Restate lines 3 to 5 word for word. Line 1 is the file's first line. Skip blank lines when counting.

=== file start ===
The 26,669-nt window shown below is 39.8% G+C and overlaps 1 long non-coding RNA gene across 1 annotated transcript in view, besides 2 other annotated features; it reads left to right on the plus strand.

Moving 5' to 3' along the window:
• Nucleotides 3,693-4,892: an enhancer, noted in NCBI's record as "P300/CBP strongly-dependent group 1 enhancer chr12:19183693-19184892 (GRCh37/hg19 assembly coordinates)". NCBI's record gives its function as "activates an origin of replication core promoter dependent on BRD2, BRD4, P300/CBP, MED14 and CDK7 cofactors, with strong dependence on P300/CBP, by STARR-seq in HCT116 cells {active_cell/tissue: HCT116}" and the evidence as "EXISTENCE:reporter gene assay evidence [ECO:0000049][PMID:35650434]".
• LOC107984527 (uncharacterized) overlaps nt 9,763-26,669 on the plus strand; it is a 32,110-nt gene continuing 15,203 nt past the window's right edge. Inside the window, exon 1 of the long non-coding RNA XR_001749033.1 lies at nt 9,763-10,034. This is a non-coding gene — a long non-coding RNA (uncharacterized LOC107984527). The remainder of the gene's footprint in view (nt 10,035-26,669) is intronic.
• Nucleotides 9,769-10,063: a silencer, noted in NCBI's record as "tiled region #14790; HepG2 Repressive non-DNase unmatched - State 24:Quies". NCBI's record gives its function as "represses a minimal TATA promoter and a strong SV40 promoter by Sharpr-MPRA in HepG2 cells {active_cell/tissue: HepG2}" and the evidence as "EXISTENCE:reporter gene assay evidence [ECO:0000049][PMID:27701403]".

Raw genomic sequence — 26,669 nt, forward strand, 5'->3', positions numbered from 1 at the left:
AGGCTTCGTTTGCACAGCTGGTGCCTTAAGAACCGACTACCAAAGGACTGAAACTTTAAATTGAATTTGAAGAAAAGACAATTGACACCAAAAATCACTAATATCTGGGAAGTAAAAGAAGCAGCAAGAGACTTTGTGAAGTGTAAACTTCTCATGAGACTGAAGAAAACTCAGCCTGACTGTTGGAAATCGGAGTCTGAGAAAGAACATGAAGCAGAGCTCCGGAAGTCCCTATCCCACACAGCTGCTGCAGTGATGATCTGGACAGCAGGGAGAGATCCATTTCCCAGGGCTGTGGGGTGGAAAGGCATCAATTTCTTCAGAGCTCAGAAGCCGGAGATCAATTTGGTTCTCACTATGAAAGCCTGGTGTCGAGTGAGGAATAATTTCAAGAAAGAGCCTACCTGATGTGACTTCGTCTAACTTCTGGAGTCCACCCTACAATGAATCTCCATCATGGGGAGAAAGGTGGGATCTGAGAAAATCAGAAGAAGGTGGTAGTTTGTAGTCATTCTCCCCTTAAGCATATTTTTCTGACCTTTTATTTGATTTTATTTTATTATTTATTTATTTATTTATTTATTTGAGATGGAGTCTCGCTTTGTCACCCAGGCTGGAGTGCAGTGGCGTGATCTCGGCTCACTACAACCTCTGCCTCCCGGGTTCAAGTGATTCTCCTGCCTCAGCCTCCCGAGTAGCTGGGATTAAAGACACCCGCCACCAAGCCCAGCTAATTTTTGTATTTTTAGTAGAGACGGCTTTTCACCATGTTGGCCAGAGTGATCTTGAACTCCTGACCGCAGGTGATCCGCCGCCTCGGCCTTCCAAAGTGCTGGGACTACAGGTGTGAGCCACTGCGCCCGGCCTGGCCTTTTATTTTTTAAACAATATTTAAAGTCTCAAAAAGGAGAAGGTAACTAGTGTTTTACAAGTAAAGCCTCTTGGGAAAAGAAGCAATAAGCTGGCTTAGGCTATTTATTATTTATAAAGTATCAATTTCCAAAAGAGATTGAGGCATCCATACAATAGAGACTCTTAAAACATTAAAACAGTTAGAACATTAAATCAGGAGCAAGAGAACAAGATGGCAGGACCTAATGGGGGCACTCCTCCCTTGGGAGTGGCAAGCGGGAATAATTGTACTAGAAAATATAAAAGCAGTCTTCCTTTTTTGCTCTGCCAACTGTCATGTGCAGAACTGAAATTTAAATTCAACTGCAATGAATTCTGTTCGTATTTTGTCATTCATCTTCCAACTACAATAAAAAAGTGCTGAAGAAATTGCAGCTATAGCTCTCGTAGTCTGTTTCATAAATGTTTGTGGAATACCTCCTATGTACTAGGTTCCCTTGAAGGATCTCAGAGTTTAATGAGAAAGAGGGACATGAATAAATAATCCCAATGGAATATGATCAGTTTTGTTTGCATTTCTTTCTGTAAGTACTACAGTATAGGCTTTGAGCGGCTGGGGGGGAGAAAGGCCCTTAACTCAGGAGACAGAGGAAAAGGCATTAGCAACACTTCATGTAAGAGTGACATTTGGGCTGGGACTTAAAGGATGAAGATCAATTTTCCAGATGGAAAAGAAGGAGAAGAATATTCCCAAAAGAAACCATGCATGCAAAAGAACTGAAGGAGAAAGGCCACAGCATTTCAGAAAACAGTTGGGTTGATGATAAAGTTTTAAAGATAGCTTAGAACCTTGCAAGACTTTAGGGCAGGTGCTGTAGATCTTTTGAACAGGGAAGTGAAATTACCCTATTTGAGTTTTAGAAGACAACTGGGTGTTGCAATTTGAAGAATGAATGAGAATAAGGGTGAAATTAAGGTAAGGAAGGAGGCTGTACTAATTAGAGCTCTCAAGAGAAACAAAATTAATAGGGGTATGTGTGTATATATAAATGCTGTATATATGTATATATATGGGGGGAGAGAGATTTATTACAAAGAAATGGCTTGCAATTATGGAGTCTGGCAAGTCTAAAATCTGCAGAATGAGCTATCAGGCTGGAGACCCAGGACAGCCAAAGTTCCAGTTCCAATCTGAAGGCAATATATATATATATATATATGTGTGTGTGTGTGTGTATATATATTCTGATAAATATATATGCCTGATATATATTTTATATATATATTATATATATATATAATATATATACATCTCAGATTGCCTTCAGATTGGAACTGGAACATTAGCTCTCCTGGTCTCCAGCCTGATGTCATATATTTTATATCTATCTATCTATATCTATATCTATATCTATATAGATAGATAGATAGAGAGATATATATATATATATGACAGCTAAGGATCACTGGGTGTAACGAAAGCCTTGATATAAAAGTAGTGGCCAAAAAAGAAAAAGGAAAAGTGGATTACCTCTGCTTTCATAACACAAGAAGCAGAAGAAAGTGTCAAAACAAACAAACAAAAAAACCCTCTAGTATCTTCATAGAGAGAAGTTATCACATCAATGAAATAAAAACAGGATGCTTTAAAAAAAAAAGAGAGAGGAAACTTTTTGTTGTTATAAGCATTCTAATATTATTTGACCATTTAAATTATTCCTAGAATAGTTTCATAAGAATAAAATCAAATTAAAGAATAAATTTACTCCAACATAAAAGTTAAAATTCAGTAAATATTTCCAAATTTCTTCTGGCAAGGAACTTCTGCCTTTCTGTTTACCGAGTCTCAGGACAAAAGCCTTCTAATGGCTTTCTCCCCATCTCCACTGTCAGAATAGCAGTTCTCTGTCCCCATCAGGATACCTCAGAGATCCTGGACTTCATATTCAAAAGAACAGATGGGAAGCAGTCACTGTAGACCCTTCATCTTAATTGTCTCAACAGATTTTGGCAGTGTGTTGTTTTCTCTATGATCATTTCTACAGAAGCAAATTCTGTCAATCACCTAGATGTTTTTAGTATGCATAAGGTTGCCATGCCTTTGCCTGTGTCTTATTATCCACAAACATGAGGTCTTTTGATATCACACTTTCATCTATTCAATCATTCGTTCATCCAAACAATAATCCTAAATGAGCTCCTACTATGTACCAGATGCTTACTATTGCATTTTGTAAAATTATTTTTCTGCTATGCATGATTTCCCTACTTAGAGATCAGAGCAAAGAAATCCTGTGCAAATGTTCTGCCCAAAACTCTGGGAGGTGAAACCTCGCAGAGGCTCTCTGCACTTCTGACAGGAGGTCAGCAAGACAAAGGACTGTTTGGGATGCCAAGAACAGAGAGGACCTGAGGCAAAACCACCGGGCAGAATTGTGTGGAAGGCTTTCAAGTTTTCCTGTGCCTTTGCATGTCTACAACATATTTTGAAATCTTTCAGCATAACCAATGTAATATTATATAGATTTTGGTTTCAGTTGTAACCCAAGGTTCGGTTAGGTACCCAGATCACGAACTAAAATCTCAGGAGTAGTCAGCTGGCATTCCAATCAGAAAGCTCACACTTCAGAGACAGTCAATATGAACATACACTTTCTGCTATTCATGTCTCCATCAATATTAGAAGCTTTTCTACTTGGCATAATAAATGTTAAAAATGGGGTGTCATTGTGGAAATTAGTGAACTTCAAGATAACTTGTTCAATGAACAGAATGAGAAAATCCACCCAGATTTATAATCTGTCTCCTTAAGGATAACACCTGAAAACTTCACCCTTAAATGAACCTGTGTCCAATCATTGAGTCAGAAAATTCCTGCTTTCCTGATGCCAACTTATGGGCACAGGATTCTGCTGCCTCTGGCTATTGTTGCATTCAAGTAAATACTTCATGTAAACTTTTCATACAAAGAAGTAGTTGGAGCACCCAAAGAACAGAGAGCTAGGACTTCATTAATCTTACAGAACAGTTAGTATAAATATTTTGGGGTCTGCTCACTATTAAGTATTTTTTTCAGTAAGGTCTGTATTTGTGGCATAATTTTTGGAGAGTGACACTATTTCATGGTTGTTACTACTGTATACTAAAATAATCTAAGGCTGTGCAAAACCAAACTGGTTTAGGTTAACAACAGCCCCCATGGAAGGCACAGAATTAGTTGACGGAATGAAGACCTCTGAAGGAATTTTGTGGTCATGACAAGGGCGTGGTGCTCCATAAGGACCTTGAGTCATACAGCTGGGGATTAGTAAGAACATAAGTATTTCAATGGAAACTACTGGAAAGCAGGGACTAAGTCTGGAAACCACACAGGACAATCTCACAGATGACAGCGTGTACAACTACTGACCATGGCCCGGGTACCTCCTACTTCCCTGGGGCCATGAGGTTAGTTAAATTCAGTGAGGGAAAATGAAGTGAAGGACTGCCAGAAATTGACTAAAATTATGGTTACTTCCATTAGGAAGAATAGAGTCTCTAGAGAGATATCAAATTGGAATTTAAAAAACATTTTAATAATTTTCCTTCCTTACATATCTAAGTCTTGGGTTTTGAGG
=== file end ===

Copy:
• Nucleotides 3,693-4,892: an enhancer, noted in NCBI's record as "P300/CBP strongly-dependent group 1 enhancer chr12:19183693-19184892 (GRCh37/hg19 assembly coordinates)". NCBI's record gives its function as "activates an origin of replication core promoter dependent on BRD2, BRD4, P300/CBP, MED14 and CDK7 cofactors, with strong dependence on P300/CBP, by STARR-seq in HCT116 cells {active_cell/tissue: HCT116}" and the evidence as "EXISTENCE:reporter gene assay evidence [ECO:0000049][PMID:35650434]".
• LOC107984527 (uncharacterized) overlaps nt 9,763-26,669 on the plus strand; it is a 32,110-nt gene continuing 15,203 nt past the window's right edge. Inside the window, exon 1 of the long non-coding RNA XR_001749033.1 lies at nt 9,763-10,034. This is a non-coding gene — a long non-coding RNA (uncharacterized LOC107984527). The remainder of the gene's footprint in view (nt 10,035-26,669) is intronic.
• Nucleotides 9,769-10,063: a silencer, noted in NCBI's record as "tiled region #14790; HepG2 Repressive non-DNase unmatched - State 24:Quies". NCBI's record gives its function as "represses a minimal TATA promoter and a strong SV40 promoter by Sharpr-MPRA in HepG2 cells {active_cell/tissue: HepG2}" and the evidence as "EXISTENCE:reporter gene assay evidence [ECO:0000049][PMID:27701403]".